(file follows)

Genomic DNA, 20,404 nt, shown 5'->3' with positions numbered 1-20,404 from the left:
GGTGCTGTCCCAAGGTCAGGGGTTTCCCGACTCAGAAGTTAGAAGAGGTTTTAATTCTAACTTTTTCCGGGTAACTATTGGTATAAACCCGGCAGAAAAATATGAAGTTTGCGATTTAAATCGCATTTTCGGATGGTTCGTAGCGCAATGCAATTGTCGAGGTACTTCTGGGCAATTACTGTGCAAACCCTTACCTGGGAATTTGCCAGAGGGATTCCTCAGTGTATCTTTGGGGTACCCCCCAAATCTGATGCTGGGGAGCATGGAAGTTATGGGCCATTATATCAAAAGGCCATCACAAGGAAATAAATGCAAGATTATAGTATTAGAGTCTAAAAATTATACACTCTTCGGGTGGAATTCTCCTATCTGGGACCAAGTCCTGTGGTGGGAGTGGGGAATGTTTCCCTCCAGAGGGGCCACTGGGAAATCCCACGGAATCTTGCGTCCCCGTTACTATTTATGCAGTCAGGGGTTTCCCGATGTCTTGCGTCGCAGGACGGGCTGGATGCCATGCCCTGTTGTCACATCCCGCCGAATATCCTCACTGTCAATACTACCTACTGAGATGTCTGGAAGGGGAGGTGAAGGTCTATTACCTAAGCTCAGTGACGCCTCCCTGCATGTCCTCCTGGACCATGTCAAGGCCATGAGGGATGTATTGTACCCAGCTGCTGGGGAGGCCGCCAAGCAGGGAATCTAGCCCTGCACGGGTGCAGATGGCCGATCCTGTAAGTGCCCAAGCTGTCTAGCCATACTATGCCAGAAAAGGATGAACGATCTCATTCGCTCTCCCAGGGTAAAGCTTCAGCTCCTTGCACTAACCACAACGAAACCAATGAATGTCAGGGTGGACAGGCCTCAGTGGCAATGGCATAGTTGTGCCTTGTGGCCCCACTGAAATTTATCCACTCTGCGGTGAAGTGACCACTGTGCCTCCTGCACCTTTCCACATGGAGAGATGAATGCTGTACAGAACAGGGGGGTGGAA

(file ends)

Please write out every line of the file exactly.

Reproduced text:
Genomic DNA, 20,404 nt, shown 5'->3' with positions numbered 1-20,404 from the left:
GGTGCTGTCCCAAGGTCAGGGGTTTCCCGACTCAGAAGTTAGAAGAGGTTTTAATTCTAACTTTTTCCGGGTAACTATTGGTATAAACCCGGCAGAAAAATATGAAGTTTGCGATTTAAATCGCATTTTCGGATGGTTCGTAGCGCAATGCAATTGTCGAGGTACTTCTGGGCAATTACTGTGCAAACCCTTACCTGGGAATTTGCCAGAGGGATTCCTCAGTGTATCTTTGGGGTACCCCCCAAATCTGATGCTGGGGAGCATGGAAGTTATGGGCCATTATATCAAAAGGCCATCACAAGGAAATAAATGCAAGATTATAGTATTAGAGTCTAAAAATTATACACTCTTCGGGTGGAATTCTCCTATCTGGGACCAAGTCCTGTGGTGGGAGTGGGGAATGTTTCCCTCCAGAGGGGCCACTGGGAAATCCCACGGAATCTTGCGTCCCCGTTACTATTTATGCAGTCAGGGGTTTCCCGATGTCTTGCGTCGCAGGACGGGCTGGATGCCATGCCCTGTTGTCACATCCCGCCGAATATCCTCACTGTCAATACTACCTACTGAGATGTCTGGAAGGGGAGGTGAAGGTCTATTACCTAAGCTCAGTGACGCCTCCCTGCATGTCCTCCTGGACCATGTCAAGGCCATGAGGGATGTATTGTACCCAGCTGCTGGGGAGGCCGCCAAGCAGGGAATCTAGCCCTGCACGGGTGCAGATGGCCGATCCTGTAAGTGCCCAAGCTGTCTAGCCATACTATGCCAGAAAAGGATGAACGATCTCATTCGCTCTCCCAGGGTAAAGCTTCAGCTCCTTGCACTAACCACAACGAAACCAATGAATGTCAGGGTGGACAGGCCTCAGTGGCAATGGCATAGTTGTGCCTTGTGGCCCCACTGAAATTTATCCACTCTGCGGTGAAGTGACCACTGTGCCTCCTGCACCTTTCCACATGGAGAGATGAATGCTGTACAGAACAGGGGGGTGGAA